I don't know. For now, I know that I go back to the core, the very base of my faith; the solid ground that my soul is rooted on. I find I am desperate to know God more, to walk with Him more intimately, to KNOW this God who sent His Own Son into unbelievable danger. I don't have to reason everything out; it doesn't matter. The only thing that matters is that we walk with God, today, right now. The future has never been ours. God holds it in His hand. Doesn't that sound so cliché? I promise you, it is not. And the peace that comes with it is absolutely real, too, and absolutely awesome.

I know whom I have believed, and He is able to keep that which I've committed unto Him. Trusted unto Him. Trust – this is my watchword these days.

Do you want to hear a story? This is a picture that God gave me last time we were in Africa. My baby was a year old. She was the sweetest little muffin, and she absolutely adored the baby doll we had given her for her birthday. Took it everywhere, clutched under her fat little arm. One evening I felt God was gently asking me – What if you told her one day to go down the stairs with her baby? She knows she can't hold on to her baby and the railing at the same time. What if you were right there, but she refused to let you carry the baby down because she was afraid you'd drop it?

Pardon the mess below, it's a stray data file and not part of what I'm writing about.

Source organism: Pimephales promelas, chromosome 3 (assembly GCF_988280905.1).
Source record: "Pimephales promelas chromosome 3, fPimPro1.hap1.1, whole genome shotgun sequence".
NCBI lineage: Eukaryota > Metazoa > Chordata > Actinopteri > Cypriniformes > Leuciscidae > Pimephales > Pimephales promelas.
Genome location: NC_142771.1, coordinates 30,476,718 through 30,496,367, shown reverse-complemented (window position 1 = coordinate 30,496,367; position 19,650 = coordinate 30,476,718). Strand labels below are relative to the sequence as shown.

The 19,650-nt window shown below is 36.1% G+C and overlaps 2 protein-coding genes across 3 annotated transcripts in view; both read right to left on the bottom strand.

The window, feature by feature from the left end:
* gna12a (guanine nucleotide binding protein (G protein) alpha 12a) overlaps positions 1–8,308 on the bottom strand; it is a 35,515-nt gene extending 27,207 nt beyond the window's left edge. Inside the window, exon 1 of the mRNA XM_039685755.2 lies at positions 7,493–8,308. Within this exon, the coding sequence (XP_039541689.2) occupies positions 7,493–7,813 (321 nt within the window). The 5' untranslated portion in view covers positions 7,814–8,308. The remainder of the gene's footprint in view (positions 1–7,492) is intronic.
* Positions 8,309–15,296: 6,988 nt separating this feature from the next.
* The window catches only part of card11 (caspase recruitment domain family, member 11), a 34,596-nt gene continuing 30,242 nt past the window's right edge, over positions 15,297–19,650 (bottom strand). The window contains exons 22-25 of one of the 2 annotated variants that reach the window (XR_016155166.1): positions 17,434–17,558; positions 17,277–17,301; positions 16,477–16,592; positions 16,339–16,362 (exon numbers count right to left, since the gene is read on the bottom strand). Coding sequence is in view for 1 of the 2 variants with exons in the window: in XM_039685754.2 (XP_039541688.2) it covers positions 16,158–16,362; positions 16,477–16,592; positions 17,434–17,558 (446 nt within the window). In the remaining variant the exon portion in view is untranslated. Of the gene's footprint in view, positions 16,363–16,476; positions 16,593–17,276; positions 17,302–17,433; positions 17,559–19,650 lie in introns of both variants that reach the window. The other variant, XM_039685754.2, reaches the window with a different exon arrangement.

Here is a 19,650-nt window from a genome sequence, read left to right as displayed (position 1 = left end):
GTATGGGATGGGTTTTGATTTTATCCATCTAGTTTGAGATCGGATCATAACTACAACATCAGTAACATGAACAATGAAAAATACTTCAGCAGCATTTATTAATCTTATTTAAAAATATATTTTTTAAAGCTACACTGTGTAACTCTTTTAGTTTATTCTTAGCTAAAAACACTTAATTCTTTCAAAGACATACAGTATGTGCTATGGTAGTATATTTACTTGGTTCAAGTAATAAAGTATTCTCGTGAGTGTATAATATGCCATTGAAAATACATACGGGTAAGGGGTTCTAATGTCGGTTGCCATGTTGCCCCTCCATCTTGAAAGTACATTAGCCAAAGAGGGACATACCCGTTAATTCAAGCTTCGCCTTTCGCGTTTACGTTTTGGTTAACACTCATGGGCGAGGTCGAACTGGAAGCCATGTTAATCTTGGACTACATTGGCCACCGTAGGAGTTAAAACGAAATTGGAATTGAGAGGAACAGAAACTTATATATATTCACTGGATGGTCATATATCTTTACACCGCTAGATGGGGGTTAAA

I almost laughed, it was so funny. I gave her that little dolly, didn't I? I can for sure carry it down the stairs.

Oh... Yeah.

I get what You're saying, Lord.

 

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  • This trusting is something that you do over and over as the years go by ... A very timely reminder!

    Comment last edited on about 2 years ago by Melissa Toews
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  • Guest - Stefanie

    I didn't realize how much my heart needed to hear these words until I read this post. This is something we have agonized over, and had all of the same conversations in our heads about taking our kids to live in a third world country. We once had someone threaten to call social services on us because we were taking our girls to live in India. Thanks you for not minimizing the struggle and yet bringing it back to the one essential thing - trusting Him who is worthy of being trusted. It's been an encouragement to my heart to read your words :)

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  • Thank you Stefanie! 'Trusting Him who is worthy of being trusted'. Yes!!

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  • Guest - Lauren

    Yes, Lysanne! I remember those days that you wanted to die of malaria! :-) I loved what you wrote though... so so true! God uses our children to teach us to trust Him in so many different ways! God bless you for your willingness to take your children into a situation where trust is so real. And thank you for your testimony! Love you! :-)

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  • Haha.... Lauren... yes. Those were some days, weren't they?? ;) I love being on this journey together with you!!

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  • Guest - Allen

    New generation are careless in relationships. This http://www.russhessay.org/coursework.html website teaching good lesson of life and owner of the schools should give the training communication in early age of kids. It is important to in hence the personalty of kids.